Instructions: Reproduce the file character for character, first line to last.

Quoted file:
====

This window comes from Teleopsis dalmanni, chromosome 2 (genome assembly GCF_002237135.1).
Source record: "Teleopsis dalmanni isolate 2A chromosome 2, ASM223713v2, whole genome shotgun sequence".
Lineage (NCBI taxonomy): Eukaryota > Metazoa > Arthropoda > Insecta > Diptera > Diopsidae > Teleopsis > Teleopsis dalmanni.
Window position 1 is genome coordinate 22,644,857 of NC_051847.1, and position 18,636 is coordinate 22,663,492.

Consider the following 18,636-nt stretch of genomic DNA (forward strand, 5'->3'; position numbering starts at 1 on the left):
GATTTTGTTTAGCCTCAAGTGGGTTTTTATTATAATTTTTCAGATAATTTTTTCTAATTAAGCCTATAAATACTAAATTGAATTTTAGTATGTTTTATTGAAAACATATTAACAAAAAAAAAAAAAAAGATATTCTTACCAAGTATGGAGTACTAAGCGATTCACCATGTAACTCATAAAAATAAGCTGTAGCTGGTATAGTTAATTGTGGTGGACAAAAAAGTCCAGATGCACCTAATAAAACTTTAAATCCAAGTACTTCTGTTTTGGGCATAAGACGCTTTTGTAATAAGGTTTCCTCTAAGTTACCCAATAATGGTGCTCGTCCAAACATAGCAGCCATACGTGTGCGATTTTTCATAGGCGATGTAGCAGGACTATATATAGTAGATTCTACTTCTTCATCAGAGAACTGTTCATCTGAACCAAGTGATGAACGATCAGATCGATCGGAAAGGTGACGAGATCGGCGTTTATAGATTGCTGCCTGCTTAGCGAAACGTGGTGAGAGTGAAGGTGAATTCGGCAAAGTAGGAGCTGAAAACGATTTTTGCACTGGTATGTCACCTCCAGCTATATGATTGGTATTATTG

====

This window comes from Teleopsis dalmanni, chromosome 2 (genome assembly GCF_002237135.1).
Source record: "Teleopsis dalmanni isolate 2A chromosome 2, ASM223713v2, whole genome shotgun sequence".
Lineage (NCBI taxonomy): Eukaryota > Metazoa > Arthropoda > Insecta > Diptera > Diopsidae > Teleopsis > Teleopsis dalmanni.
Window position 1 is genome coordinate 22,644,857 of NC_051847.1, and position 18,636 is coordinate 22,663,492.

Consider the following 18,636-nt stretch of genomic DNA (forward strand, 5'->3'; position numbering starts at 1 on the left):
GATTTTGTTTAGCCTCAAGTGGGTTTTTATTATAATTTTTCAGATAATTTTTTCTAATTAAGCCTATAAATACTAAATTGAATTTTAGTATGTTTTATTGAAAACATATTAACAAAAAAAAAAAAAAAGATATTCTTACCAAGTATGGAGTACTAAGCGATTCACCATGTAACTCATAAAAATAAGCTGTAGCTGGTATAGTTAATTGTGGTGGACAAAAAAGTCCAGATGCACCTAATAAAACTTTAAATCCAAGTACTTCTGTTTTGGGCATAAGACGCTTTTGTAATAAGGTTTCCTCTAAGTTACCCAATAATGGTGCTCGTCCAAACATAGCAGCCATACGTGTGCGATTTTTCATAGGCGATGTAGCAGGACTATATATAGTAGATTCTACTTCTTCATCAGAGAACTGTTCATCTGAACCAAGTGATGAACGATCAGATCGATCGGAAAGGTGACGAGATCGGCGTTTATAGATTGCTGCCTGCTTAGCGAAACGTGGTGAGAGTGAAGGTGAATTCGGCAAAGTAGGAGCTGAAAACGATTTTTGCACTGGTATGTCACCTCCAGCTATATGATTGGTATTATTG